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MirrorMask (children's edition)
Neil Gaiman
The Unreal and the Real: Selected Stories, Volume One: Where on Earth
Ursula K. Le Guin
Betsy and Tacy Go Downtown
Maud Hart Lovelace
The Picture of Dorian Gray
Oscar Wilde, Camille Cauti
Riders of the Purple Sage
Zane Grey
Vampires, Zombies, & Wanton Souls
Marge Simon
Oryx and Crake - Margaret Atwood Looking to scare the pants off yourself? Read this bad boy. Atwood's dystopian vision is absolutely horrifying... and recognizable. Climate change/coastal flooding, genetic engineering run amok, extinction, class warfare, corporatism, lab-generated viruses, teen angst, public execution of dissenters, human trafficking, sexploitation of children, fetishism/voyeurism - together these make for a disturbing but excellent read.

Oryx's thoughts on the powers of love and monetary value in the lives of trafficked children haunted me for most of the story:

Of course (said Oryx), having a money value was no substitute for love. Every child should have love, every person should have it. She herself would rather have had her mother's love - the love she still continued to believe in ... - but love was undependable, it came and then it went, so it was good to have a money value, because then at least those who wanted to make a profit from you would make sure you were fed enough and not damaged too much. Also there were many who had neither love nor a money value, and having one of these things was better than having nothing.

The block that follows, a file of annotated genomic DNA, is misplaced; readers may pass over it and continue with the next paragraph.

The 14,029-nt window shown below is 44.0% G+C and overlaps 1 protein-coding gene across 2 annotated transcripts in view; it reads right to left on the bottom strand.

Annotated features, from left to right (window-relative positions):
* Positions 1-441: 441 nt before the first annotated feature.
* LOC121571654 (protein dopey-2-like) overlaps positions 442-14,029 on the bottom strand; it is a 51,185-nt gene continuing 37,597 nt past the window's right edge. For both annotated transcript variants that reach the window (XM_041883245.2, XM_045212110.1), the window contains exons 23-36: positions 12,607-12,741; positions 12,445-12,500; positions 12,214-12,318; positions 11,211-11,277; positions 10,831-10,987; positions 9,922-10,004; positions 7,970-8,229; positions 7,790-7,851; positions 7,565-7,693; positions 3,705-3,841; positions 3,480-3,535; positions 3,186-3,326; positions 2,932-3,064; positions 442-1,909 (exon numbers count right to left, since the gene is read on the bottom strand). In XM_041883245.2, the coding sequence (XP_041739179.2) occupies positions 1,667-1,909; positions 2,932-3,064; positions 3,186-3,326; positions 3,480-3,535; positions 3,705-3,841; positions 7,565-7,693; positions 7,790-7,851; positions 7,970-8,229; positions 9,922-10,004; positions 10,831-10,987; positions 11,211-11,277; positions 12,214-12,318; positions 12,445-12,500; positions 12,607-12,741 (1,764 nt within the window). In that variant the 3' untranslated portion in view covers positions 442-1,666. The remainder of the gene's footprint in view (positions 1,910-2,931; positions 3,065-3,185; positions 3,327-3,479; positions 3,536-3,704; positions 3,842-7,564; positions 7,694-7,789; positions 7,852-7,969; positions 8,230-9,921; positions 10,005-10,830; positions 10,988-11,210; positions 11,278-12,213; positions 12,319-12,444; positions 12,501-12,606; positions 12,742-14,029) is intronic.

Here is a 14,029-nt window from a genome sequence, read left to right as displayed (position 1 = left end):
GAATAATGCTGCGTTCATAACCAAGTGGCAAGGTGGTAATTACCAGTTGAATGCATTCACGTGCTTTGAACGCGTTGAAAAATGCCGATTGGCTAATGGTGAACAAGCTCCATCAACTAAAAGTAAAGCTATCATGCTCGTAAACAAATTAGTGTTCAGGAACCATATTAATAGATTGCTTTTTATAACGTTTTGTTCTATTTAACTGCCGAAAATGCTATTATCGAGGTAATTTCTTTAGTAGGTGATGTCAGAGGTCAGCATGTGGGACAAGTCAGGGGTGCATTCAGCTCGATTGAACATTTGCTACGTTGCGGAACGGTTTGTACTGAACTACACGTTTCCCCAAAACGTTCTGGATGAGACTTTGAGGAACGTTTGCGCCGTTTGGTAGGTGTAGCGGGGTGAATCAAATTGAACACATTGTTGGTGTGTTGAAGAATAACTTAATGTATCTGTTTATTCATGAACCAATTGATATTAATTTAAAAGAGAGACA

The idea that life has monetary value, that large segments of the human family should be viewed as having less or no value - allowed to starve, gassed in concentration camps, rated as 3/5ths of a person, kept distant through apartheid policies, sold for sex, bombed, glass ceiling-ed, etc. - is abhorrent to me. The commandment to love (not put a price on!) God and neighbor stands at the very core of my Christian belief and activism. Atwood reminds me our material world operates on different assumptions. I spent the majority of the read feeling sad and pissed off. Our ways of valuing life must change, or the future might just look more Atwoodian than we'd like.

Is Margaret Atwood the current incarnation of George Orwell? Maybe. I love 'em both. Atwood stands on her own merit, and deserves every bit of acclaim she's received. Oryx and Crake's a must-read for our times. Awesome, humbling, nauseating stuff.